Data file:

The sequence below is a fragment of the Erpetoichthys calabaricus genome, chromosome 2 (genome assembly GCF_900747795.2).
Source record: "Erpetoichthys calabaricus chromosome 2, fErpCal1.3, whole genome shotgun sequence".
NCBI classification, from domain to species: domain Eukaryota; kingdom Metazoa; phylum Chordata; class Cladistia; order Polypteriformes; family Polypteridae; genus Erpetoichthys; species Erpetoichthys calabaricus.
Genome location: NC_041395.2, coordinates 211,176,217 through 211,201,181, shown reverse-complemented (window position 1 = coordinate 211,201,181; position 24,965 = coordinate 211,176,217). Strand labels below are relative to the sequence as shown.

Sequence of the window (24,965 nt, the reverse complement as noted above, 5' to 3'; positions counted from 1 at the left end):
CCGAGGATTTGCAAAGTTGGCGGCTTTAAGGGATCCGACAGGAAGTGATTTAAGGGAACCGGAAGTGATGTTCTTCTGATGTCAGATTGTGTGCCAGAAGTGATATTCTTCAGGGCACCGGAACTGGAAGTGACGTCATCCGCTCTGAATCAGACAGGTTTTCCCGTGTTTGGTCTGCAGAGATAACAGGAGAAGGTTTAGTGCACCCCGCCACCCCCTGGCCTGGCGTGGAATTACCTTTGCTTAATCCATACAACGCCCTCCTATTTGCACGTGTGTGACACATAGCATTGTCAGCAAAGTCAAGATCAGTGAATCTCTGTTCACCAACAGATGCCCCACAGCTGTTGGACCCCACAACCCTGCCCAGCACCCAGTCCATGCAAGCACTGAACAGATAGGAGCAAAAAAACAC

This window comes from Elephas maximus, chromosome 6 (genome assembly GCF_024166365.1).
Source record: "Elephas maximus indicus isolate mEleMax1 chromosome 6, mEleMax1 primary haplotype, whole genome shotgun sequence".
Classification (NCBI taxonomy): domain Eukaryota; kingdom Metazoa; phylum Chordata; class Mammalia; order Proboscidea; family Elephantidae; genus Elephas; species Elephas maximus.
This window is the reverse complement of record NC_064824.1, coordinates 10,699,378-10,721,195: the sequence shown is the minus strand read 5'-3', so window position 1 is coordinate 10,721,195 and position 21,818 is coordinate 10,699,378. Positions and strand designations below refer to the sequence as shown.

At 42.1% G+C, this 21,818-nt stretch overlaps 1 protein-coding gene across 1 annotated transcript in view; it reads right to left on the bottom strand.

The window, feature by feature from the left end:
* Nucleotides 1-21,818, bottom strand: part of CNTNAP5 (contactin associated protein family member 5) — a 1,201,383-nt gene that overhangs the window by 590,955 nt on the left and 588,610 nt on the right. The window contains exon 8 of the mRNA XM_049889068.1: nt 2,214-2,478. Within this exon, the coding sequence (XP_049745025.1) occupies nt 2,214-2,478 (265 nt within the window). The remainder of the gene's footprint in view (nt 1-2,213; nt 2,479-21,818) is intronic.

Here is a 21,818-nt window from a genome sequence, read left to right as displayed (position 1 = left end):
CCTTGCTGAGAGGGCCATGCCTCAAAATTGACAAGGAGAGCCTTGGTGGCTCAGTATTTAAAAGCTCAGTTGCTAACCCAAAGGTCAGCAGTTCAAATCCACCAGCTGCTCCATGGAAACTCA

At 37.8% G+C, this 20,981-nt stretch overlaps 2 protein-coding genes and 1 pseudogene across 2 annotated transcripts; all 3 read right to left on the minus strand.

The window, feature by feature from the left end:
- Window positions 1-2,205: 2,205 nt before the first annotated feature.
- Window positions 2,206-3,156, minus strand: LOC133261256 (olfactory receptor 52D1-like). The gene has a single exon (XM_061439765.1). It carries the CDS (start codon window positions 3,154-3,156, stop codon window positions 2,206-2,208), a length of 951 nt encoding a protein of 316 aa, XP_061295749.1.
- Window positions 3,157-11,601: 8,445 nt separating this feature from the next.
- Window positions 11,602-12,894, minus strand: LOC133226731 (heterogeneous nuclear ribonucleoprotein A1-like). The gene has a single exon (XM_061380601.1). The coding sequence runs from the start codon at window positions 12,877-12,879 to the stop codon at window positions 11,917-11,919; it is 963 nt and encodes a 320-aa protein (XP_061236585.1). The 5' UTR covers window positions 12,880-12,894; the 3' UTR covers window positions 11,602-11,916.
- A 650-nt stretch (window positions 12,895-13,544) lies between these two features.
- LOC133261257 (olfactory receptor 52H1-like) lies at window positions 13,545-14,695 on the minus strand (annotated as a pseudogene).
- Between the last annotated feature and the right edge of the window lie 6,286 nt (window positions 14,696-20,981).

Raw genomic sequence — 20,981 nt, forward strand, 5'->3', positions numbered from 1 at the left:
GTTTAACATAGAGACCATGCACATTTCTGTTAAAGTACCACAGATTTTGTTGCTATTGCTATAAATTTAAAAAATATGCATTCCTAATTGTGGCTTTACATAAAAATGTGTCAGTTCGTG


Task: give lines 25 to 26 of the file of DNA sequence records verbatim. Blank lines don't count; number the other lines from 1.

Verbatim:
Raw genomic sequence — 20,981 nt, forward strand, 5'->3', positions numbered from 1 at the left:
GTTTAACATAGAGACCATGCACATTTCTGTTAAAGTACCACAGATTTTGTTGCTATTGCTATAAATTTAAAAAATATGCATTCCTAATTGTGGCTTTACATAAAAATGTGTCAGTTCGTG